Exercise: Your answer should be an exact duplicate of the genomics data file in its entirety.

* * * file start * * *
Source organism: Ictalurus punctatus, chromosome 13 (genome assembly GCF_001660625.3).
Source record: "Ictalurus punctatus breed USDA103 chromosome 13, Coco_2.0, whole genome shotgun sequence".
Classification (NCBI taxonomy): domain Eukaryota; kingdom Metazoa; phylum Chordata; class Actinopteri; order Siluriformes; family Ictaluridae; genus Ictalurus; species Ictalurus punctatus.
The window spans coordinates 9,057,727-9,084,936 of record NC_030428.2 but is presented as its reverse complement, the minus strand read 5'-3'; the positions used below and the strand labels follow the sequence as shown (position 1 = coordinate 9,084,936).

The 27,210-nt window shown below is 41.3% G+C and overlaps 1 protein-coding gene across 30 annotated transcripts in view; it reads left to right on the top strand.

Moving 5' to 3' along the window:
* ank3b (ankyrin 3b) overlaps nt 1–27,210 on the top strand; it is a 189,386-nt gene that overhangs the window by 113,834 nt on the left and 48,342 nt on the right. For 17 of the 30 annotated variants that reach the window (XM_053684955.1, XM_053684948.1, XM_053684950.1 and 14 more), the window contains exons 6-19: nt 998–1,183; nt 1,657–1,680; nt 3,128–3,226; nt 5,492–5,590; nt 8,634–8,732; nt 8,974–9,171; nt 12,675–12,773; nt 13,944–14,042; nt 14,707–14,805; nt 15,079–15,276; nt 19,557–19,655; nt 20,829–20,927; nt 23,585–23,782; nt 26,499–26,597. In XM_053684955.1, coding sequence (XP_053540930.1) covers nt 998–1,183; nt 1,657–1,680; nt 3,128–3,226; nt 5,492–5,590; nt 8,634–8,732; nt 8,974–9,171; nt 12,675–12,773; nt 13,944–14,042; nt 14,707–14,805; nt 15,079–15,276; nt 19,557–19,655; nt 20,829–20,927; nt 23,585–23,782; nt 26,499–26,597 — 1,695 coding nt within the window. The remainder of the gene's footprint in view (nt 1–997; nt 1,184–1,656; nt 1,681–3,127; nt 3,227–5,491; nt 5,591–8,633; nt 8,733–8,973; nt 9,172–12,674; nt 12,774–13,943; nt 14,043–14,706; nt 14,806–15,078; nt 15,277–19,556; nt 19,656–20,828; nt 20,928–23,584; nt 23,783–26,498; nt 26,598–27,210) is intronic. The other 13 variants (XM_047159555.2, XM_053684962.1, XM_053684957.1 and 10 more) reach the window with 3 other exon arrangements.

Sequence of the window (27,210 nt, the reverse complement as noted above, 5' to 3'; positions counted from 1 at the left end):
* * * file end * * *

Source organism: Ictalurus punctatus, chromosome 13 (genome assembly GCF_001660625.3).
Source record: "Ictalurus punctatus breed USDA103 chromosome 13, Coco_2.0, whole genome shotgun sequence".
Classification (NCBI taxonomy): domain Eukaryota; kingdom Metazoa; phylum Chordata; class Actinopteri; order Siluriformes; family Ictaluridae; genus Ictalurus; species Ictalurus punctatus.
The window spans coordinates 9,057,727-9,084,936 of record NC_030428.2 but is presented as its reverse complement, the minus strand read 5'-3'; the positions used below and the strand labels follow the sequence as shown (position 1 = coordinate 9,084,936).

The 27,210-nt window shown below is 41.3% G+C and overlaps 1 protein-coding gene across 30 annotated transcripts in view; it reads left to right on the top strand.

Moving 5' to 3' along the window:
* ank3b (ankyrin 3b) overlaps nt 1–27,210 on the top strand; it is a 189,386-nt gene that overhangs the window by 113,834 nt on the left and 48,342 nt on the right. For 17 of the 30 annotated variants that reach the window (XM_053684955.1, XM_053684948.1, XM_053684950.1 and 14 more), the window contains exons 6-19: nt 998–1,183; nt 1,657–1,680; nt 3,128–3,226; nt 5,492–5,590; nt 8,634–8,732; nt 8,974–9,171; nt 12,675–12,773; nt 13,944–14,042; nt 14,707–14,805; nt 15,079–15,276; nt 19,557–19,655; nt 20,829–20,927; nt 23,585–23,782; nt 26,499–26,597. In XM_053684955.1, coding sequence (XP_053540930.1) covers nt 998–1,183; nt 1,657–1,680; nt 3,128–3,226; nt 5,492–5,590; nt 8,634–8,732; nt 8,974–9,171; nt 12,675–12,773; nt 13,944–14,042; nt 14,707–14,805; nt 15,079–15,276; nt 19,557–19,655; nt 20,829–20,927; nt 23,585–23,782; nt 26,499–26,597 — 1,695 coding nt within the window. The remainder of the gene's footprint in view (nt 1–997; nt 1,184–1,656; nt 1,681–3,127; nt 3,227–5,491; nt 5,591–8,633; nt 8,733–8,973; nt 9,172–12,674; nt 12,774–13,943; nt 14,043–14,706; nt 14,806–15,078; nt 15,277–19,556; nt 19,656–20,828; nt 20,928–23,584; nt 23,783–26,498; nt 26,598–27,210) is intronic. The other 13 variants (XM_047159555.2, XM_053684962.1, XM_053684957.1 and 10 more) reach the window with 3 other exon arrangements.

Sequence of the window (27,210 nt, the reverse complement as noted above, 5' to 3'; positions counted from 1 at the left end):